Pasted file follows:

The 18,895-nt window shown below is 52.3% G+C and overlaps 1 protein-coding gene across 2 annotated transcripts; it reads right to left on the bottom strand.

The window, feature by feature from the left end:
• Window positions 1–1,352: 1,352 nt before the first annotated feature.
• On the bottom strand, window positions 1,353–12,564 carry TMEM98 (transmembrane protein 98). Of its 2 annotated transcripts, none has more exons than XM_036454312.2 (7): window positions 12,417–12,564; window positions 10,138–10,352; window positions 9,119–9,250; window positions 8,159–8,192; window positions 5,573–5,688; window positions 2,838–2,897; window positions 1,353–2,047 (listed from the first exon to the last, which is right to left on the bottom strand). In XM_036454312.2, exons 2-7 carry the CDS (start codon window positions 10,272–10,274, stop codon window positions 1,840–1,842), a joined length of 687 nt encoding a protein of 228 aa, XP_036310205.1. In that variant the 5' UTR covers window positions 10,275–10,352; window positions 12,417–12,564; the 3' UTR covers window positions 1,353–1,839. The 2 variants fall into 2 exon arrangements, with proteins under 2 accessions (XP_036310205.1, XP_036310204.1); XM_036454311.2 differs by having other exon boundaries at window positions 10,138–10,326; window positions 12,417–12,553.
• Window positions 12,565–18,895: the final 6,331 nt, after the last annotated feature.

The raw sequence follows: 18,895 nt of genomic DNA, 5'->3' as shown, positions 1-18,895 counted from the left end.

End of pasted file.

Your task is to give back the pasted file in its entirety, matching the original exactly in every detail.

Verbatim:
The 18,895-nt window shown below is 52.3% G+C and overlaps 1 protein-coding gene across 2 annotated transcripts; it reads right to left on the bottom strand.

The window, feature by feature from the left end:
• Window positions 1–1,352: 1,352 nt before the first annotated feature.
• On the bottom strand, window positions 1,353–12,564 carry TMEM98 (transmembrane protein 98). Of its 2 annotated transcripts, none has more exons than XM_036454312.2 (7): window positions 12,417–12,564; window positions 10,138–10,352; window positions 9,119–9,250; window positions 8,159–8,192; window positions 5,573–5,688; window positions 2,838–2,897; window positions 1,353–2,047 (listed from the first exon to the last, which is right to left on the bottom strand). In XM_036454312.2, exons 2-7 carry the CDS (start codon window positions 10,272–10,274, stop codon window positions 1,840–1,842), a joined length of 687 nt encoding a protein of 228 aa, XP_036310205.1. In that variant the 5' UTR covers window positions 10,275–10,352; window positions 12,417–12,564; the 3' UTR covers window positions 1,353–1,839. The 2 variants fall into 2 exon arrangements, with proteins under 2 accessions (XP_036310205.1, XP_036310204.1); XM_036454311.2 differs by having other exon boundaries at window positions 10,138–10,326; window positions 12,417–12,553.
• Window positions 12,565–18,895: the final 6,331 nt, after the last annotated feature.

The raw sequence follows: 18,895 nt of genomic DNA, 5'->3' as shown, positions 1-18,895 counted from the left end.